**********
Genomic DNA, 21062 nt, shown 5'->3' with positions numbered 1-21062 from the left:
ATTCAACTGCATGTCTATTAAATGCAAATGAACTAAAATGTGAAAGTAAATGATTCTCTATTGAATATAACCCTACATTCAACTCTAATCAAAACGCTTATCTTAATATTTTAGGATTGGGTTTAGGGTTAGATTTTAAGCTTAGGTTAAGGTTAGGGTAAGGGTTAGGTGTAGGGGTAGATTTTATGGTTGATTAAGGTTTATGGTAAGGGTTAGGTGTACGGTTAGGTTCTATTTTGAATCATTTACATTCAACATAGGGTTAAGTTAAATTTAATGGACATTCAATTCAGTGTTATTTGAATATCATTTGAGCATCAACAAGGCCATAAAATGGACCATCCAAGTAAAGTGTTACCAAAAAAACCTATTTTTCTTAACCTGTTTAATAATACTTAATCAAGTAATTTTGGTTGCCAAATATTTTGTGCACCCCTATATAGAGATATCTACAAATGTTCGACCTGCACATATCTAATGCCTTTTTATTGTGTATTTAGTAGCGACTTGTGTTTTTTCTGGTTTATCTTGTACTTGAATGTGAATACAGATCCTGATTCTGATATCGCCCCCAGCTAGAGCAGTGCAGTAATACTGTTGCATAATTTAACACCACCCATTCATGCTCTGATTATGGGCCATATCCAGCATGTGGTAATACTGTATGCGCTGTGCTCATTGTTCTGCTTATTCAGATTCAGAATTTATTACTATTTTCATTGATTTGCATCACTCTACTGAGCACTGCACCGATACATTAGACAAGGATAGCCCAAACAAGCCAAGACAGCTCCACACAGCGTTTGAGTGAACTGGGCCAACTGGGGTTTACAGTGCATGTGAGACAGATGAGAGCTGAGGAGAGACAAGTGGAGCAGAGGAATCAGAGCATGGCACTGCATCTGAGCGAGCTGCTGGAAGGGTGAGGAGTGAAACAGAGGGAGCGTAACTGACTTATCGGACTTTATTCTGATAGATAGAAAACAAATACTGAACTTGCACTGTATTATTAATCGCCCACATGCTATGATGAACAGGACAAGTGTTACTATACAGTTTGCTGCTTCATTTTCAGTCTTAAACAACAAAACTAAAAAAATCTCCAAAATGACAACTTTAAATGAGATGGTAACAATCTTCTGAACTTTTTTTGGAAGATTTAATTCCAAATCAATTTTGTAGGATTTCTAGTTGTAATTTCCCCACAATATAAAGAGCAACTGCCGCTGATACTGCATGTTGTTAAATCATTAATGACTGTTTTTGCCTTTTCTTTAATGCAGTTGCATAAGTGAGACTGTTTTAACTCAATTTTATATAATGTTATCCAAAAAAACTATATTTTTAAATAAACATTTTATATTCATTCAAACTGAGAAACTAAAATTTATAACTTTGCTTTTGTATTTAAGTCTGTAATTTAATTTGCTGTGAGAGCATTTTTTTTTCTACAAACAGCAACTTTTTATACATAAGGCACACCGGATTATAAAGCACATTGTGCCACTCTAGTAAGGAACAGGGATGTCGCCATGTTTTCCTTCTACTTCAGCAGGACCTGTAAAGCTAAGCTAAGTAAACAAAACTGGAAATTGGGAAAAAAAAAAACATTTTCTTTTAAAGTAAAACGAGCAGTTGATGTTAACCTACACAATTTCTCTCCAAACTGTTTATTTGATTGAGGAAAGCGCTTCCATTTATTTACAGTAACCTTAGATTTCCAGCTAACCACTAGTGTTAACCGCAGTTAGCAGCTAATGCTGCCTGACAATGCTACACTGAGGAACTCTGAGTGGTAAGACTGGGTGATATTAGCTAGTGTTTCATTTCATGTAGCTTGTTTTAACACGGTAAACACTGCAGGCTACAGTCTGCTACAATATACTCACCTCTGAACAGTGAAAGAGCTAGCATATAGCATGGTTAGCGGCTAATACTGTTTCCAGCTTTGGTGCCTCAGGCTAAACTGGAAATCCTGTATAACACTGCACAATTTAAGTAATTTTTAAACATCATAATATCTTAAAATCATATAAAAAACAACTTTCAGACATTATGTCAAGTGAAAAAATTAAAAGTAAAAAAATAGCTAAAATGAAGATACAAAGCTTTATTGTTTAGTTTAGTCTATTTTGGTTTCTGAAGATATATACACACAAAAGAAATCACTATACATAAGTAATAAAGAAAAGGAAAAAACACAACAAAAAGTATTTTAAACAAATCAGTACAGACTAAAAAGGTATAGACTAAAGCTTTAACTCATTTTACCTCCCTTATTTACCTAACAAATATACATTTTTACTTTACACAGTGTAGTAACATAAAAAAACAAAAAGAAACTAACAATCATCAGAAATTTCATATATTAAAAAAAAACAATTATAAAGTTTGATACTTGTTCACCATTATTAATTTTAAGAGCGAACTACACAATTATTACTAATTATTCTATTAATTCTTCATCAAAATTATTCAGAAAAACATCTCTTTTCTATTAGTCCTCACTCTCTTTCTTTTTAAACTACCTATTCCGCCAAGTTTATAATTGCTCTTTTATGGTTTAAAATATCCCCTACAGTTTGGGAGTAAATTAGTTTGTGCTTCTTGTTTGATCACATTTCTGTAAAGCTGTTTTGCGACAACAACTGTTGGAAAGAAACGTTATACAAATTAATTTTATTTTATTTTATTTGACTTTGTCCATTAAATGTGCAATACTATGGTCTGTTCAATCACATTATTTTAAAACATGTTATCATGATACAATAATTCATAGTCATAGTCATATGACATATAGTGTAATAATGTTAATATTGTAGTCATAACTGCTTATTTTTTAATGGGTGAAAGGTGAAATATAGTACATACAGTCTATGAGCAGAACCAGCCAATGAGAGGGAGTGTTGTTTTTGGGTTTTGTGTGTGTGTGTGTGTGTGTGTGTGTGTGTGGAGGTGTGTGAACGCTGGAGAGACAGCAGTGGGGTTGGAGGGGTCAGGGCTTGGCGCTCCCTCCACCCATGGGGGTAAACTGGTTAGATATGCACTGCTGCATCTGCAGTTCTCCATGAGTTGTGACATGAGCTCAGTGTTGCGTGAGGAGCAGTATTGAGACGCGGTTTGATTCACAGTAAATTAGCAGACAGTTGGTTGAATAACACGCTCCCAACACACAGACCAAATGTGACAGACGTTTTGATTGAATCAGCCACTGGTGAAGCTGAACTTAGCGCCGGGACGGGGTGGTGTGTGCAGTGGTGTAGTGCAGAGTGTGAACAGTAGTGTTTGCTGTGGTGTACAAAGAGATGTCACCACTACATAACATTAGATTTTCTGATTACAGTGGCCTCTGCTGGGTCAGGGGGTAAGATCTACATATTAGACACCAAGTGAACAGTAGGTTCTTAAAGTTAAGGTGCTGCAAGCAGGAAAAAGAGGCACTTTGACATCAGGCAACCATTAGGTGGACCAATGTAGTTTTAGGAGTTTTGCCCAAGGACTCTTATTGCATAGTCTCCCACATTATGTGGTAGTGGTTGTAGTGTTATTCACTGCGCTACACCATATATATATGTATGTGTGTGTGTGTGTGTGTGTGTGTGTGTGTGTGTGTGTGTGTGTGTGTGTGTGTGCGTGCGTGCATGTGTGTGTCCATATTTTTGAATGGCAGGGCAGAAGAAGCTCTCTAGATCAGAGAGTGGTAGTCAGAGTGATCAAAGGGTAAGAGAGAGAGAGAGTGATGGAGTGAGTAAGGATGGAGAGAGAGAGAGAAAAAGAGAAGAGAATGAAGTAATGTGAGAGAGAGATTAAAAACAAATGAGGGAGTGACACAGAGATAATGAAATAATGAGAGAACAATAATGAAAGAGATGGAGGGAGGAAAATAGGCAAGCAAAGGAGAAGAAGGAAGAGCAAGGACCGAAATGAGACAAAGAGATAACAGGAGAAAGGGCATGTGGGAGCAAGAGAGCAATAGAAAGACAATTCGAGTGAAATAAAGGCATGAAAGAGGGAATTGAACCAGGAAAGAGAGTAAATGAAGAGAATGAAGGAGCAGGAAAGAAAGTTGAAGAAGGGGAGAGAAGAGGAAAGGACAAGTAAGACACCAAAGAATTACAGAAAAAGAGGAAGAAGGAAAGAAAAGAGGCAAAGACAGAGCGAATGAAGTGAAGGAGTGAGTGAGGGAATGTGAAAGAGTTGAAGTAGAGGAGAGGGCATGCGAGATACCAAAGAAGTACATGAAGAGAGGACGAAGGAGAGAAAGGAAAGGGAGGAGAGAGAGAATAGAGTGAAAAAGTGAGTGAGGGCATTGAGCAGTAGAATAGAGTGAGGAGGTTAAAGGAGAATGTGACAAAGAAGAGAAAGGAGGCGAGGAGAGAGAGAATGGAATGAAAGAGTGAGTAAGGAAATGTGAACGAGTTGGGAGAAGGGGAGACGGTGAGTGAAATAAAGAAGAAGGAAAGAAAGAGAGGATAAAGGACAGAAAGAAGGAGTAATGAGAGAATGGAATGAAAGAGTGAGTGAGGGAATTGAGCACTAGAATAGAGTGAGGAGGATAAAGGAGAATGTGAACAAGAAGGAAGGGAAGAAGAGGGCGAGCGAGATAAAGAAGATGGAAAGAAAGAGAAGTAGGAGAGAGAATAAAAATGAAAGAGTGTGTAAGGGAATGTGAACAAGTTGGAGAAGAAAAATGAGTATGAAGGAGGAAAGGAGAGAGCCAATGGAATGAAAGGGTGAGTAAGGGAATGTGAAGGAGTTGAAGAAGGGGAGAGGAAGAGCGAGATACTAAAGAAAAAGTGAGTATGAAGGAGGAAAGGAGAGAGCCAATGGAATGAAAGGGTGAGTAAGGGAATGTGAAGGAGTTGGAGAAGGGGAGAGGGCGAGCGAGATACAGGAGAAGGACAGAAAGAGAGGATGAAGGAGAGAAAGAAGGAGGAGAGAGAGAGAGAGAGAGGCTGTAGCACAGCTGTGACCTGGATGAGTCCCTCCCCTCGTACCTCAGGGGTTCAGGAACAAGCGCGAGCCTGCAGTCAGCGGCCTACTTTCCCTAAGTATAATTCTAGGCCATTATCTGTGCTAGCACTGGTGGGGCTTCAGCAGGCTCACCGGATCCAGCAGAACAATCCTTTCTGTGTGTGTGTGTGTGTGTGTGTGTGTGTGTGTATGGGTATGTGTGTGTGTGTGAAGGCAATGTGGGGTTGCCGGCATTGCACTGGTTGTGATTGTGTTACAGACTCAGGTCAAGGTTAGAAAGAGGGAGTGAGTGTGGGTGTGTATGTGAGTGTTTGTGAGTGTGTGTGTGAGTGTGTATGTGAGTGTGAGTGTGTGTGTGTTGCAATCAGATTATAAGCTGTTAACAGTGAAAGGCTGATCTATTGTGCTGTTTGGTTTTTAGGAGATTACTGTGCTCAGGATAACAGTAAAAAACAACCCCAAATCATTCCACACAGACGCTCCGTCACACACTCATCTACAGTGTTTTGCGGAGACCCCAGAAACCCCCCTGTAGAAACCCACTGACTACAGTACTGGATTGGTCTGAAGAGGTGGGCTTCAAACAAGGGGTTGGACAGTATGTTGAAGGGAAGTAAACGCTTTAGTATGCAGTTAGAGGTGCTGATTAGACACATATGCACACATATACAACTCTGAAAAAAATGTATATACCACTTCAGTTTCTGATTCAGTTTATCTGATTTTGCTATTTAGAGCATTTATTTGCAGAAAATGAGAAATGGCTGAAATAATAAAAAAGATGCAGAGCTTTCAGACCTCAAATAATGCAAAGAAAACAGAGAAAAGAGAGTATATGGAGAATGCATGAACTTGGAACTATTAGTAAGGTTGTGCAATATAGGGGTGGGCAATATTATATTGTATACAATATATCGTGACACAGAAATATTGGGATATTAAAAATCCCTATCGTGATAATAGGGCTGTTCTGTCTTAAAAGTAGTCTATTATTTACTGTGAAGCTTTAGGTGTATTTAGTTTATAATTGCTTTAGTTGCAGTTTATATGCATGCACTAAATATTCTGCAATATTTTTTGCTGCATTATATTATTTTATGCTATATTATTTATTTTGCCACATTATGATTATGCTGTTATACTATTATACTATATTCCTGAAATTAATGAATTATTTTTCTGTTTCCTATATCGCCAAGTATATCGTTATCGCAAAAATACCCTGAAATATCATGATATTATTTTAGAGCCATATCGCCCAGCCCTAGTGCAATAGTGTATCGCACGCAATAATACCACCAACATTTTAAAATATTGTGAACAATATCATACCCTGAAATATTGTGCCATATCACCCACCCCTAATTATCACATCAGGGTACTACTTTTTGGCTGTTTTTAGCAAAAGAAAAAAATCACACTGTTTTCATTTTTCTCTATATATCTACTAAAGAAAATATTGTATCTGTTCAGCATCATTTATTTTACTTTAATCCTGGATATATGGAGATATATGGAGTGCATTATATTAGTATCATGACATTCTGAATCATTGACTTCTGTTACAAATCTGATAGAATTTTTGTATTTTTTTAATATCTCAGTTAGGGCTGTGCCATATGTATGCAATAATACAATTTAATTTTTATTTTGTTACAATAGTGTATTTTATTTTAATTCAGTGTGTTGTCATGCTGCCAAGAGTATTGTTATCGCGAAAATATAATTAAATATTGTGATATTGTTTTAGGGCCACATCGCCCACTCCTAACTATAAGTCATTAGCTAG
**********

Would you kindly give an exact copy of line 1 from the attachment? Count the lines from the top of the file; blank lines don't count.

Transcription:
Genomic DNA, 21062 nt, shown 5'->3' with positions numbered 1-21062 from the left: